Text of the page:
The Commons education select committee wants to receive comments and criticisms on the report so it can fulfil its duty to make the chief inspector answerable to Parliament and the public.
The move is part of new chairman Barry Sheerman's attempts to make the committee more responsive. It follows its report last year whic concluded that the Office for Standards in Education should be more accountable.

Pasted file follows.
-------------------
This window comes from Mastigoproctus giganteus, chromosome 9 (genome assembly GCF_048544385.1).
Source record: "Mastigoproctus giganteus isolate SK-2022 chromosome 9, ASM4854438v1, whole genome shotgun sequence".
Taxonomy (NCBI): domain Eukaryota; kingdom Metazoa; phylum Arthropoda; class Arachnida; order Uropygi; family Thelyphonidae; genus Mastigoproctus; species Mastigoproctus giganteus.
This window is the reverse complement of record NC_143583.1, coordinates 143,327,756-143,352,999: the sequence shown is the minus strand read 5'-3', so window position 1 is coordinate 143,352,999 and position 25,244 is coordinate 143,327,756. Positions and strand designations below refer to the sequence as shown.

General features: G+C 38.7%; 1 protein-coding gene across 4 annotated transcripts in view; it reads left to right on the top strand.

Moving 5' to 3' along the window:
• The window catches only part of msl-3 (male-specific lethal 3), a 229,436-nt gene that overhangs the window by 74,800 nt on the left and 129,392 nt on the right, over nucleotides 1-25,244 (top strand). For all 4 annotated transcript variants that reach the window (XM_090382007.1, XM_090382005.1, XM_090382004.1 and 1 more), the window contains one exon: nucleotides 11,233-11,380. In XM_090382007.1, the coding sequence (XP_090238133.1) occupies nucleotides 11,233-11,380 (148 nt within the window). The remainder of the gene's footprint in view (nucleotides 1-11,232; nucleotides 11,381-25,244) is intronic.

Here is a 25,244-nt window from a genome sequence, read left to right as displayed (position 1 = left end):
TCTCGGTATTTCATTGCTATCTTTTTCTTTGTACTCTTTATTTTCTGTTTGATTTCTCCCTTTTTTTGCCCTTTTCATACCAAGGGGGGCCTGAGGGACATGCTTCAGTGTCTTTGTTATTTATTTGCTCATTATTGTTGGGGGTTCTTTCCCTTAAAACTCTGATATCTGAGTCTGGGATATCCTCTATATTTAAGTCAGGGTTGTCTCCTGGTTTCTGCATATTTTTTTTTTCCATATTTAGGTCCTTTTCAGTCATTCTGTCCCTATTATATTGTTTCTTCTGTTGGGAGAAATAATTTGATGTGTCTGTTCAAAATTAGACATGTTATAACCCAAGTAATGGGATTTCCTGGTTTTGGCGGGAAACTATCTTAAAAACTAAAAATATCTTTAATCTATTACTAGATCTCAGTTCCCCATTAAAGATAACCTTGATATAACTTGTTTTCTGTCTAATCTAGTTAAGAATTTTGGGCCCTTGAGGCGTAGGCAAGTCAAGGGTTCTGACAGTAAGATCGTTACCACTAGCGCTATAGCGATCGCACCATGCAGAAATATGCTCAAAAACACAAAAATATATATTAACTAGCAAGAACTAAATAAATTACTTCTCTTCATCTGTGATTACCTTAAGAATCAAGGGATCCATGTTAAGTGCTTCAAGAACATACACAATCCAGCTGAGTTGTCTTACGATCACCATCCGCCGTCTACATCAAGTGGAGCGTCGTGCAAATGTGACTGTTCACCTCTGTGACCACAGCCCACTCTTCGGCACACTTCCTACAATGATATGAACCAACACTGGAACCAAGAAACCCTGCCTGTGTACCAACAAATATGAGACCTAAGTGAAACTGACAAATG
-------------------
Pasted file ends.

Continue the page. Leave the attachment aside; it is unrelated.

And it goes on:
The MPs want to hear from teachers, local authorities and other "stakeholders". Mr Sheerman told The TES that Mr Woodhead could expect sharper questioning from MPs. "This isn't supposed to be a tea party," he said.
Mr Woodhead is due to appear before the select committee on March 15. Views on his annual report are requested by March 8.